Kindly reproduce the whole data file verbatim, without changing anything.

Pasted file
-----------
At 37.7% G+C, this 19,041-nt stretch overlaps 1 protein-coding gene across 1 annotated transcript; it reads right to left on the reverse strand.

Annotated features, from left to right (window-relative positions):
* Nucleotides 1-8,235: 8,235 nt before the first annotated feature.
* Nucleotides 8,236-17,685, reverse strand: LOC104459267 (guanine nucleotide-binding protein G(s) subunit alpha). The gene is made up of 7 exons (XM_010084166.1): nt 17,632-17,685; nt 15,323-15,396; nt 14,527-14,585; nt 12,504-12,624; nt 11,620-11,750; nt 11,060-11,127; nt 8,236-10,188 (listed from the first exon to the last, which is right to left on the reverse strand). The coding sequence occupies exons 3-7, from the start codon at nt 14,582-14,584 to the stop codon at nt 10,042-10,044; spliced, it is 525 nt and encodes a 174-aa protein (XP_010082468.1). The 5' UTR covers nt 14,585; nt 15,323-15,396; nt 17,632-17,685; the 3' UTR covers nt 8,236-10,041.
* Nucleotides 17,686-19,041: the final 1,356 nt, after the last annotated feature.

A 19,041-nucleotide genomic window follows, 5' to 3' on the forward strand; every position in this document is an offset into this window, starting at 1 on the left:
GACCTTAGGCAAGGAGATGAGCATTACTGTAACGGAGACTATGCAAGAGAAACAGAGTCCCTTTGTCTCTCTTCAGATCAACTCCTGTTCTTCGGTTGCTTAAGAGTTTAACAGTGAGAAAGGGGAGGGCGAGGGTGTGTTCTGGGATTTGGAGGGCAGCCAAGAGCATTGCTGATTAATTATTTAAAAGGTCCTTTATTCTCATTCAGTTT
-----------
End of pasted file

At 37.7% G+C, this 19,041-nt stretch overlaps 1 protein-coding gene across 1 annotated transcript; it reads right to left on the reverse strand.

Annotated features, from left to right (window-relative positions):
* Nucleotides 1-8,235: 8,235 nt before the first annotated feature.
* Nucleotides 8,236-17,685, reverse strand: LOC104459267 (guanine nucleotide-binding protein G(s) subunit alpha). The gene is made up of 7 exons (XM_010084166.1): nt 17,632-17,685; nt 15,323-15,396; nt 14,527-14,585; nt 12,504-12,624; nt 11,620-11,750; nt 11,060-11,127; nt 8,236-10,188 (listed from the first exon to the last, which is right to left on the reverse strand). The coding sequence occupies exons 3-7, from the start codon at nt 14,582-14,584 to the stop codon at nt 10,042-10,044; spliced, it is 525 nt and encodes a 174-aa protein (XP_010082468.1). The 5' UTR covers nt 14,585; nt 15,323-15,396; nt 17,632-17,685; the 3' UTR covers nt 8,236-10,041.
* Nucleotides 17,686-19,041: the final 1,356 nt, after the last annotated feature.

A 19,041-nucleotide genomic window follows, 5' to 3' on the forward strand; every position in this document is an offset into this window, starting at 1 on the left:
GACCTTAGGCAAGGAGATGAGCATTACTGTAACGGAGACTATGCAAGAGAAACAGAGTCCCTTTGTCTCTCTTCAGATCAACTCCTGTTCTTCGGTTGCTTAAGAGTTTAACAGTGAGAAAGGGGAGGGCGAGGGTGTGTTCTGGGATTTGGAGGGCAGCCAAGAGCATTGCTGATTAATTATTTAAAAGGTCCTTTATTCTCATTCAGTTT